An important aspect of many of Kierkegaard’s works had to do with his method. For his philosophical works, he used a variety of often-flamboyant pseudonyms, such as Victor Eremita, Constantine Constantius, Virgilius Haufniensis, Johannes Climacus, and Anti-Climacus. At the same time, under his own name, he produced a number of devotional works and religious meditations. Kierkegaard’s indirect communication has caused not a little bewilderment. He himself addressed what he referred to as his “polynymity” rather than “pseudonymity” in an appendix to Afsluttende uvidenskabelig Efterskrift til de Philosophiske Smuler: Mimisk-pathetisk-dialektisk Sammenskrift, existentielt Indlœg (1846; Concluding Unscientific Postscript, 1941, 1968). Given his consistent and unwavering emphasis upon “choice,” it is reasonable to assume that Kierkegaard believed that this method of presentation enhanced his ability to confront the reader. As long as pseudonyms were used, his readers were not free to see what “Kierkegaard the authority” had to say about the issues. The reader would thus be thrown back upon himself, having to choose an interpretive stance for himself.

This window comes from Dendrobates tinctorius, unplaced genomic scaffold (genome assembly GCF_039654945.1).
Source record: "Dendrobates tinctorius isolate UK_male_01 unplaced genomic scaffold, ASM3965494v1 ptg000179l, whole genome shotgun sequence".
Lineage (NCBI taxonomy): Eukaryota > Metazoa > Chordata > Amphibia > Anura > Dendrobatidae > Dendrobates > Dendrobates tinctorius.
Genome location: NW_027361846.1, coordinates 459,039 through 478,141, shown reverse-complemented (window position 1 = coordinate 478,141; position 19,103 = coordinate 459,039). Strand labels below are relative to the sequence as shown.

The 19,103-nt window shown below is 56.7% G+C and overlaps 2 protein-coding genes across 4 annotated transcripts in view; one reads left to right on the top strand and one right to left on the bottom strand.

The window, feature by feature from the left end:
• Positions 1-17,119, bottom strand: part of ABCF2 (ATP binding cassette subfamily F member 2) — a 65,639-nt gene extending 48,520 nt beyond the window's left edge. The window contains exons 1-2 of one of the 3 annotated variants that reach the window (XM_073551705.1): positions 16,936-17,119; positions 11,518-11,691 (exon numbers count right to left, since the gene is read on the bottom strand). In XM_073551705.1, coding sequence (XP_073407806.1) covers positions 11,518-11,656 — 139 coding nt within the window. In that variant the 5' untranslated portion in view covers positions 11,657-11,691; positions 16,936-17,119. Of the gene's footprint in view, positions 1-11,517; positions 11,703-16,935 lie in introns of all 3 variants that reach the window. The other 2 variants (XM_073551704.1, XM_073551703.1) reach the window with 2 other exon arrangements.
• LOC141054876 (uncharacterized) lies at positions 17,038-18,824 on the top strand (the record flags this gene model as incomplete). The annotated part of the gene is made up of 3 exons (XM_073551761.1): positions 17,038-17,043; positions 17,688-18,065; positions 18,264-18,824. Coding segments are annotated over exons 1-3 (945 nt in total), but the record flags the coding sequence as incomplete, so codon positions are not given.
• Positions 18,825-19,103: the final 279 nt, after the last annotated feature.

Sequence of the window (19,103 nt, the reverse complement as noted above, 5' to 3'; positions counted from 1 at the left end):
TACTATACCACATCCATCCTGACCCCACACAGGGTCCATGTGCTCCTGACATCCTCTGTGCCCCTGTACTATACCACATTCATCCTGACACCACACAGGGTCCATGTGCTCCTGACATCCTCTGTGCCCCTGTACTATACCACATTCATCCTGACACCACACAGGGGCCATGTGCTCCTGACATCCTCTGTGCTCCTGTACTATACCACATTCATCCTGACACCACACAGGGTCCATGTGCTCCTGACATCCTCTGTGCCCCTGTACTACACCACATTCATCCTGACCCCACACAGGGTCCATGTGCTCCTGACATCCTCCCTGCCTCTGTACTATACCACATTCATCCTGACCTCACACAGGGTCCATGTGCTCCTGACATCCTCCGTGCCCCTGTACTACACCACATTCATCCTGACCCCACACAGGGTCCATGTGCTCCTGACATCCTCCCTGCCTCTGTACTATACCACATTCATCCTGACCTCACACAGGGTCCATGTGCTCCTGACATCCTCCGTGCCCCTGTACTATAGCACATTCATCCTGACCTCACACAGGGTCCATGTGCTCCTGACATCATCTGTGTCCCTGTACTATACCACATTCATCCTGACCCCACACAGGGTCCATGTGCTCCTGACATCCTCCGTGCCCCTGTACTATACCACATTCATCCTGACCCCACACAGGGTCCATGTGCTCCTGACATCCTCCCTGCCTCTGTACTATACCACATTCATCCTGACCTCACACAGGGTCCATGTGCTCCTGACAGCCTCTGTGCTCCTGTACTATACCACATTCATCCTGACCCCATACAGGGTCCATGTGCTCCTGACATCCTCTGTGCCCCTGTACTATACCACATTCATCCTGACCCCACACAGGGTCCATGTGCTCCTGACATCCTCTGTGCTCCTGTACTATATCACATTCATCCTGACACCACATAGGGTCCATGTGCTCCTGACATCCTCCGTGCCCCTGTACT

Since Kierkegaard was a difficult writer, ahead of his time, he received little income from his writings, depending largely on his substantial inheritance. Moreover, as a brilliant, acerbic, and uncompromising critic of his society, he was frequently embroiled in controversy; in his later years, he worked in great isolation. Near the end of his life, Kierkegaard wrote several books which dealt explicitly with Christianity. Til Selvprøvelse (1857; For Self-Examination, 1940) challenged his readers to view themselves in the light of New Testament descriptions of Christianity rather than simplistically accepting the terms which the established church was propounding. His final book, Hvad Christus dømmer om officiel Christendom (1855; What Christ’s Judgment Is About Official Christianity, 1944), views the relationship between the state and Christianity. He shows that the official Christianity of which every Dane partook was far from New Testament Christianity.

On October 2, 1855, Kierkegaard collapsed while walking in the street. The nature of his final illness is not certain. He was hospitalized, accepting his fate with tranquillity. He died on November 11, 1855.


At the time of his death, and for a long period thereafter, Søren Kierkegaard’s works were little known outside Denmark. Both his striking originality and the fact that he wrote in Danish delayed recognition of his achievement. By the early twentieth century, however, a wide diversity of thinkers reflected his influence, which has continued to grow since that time; he is often hailed as “the father of existentialism.”